“General Walt said that he agreed with General Westmoreland. The enemy wants to make an attack. In order for him to make an attack he has to build up his forces on the battlefield and move supplies forward. In the last two weeks he hasn’t been able to do so in I Corps. In fact, the troops have actually abandoned large amounts of supplies. They could move across the DMZ. General McConnell said they had been moving divisions in North Vietnam back towards the south gradually. General Westmoreland said that he has a hunch that they will attack a location near the Rockpile area.” (Johnson Library, Clark Clifford Papers, Minutes of the Secretary of Defense Staff Meetings, March–September 1968)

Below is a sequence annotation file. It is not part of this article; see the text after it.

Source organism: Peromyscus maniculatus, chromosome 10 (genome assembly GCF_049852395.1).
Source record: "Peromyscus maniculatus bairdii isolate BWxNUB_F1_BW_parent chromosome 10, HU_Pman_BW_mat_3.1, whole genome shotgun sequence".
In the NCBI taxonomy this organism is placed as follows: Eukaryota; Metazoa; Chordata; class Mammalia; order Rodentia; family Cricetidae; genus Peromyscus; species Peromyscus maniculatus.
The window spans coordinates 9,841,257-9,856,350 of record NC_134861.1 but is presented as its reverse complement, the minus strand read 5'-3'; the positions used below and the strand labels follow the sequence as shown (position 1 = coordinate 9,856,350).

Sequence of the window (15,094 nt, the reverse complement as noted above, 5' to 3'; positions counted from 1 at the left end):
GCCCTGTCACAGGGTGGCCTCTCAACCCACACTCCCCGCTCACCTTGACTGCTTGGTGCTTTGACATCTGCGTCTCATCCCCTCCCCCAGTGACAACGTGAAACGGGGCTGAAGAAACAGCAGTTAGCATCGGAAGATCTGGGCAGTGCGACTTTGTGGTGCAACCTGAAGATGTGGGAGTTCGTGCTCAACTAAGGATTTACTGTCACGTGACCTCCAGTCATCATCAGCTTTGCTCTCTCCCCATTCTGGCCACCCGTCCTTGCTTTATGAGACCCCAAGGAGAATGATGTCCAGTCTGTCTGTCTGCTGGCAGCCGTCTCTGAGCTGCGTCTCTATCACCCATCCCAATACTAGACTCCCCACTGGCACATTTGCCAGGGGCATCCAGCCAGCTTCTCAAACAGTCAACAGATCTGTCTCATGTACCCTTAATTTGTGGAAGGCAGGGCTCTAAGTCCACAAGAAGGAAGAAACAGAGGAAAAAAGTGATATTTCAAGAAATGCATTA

Additional notes of this meeting by Nitze are in the Library of Congress, Manuscript Division, Nitze Papers, Defense Department, Deputy Secretary of Defense Notes, 1968, 5 of 6.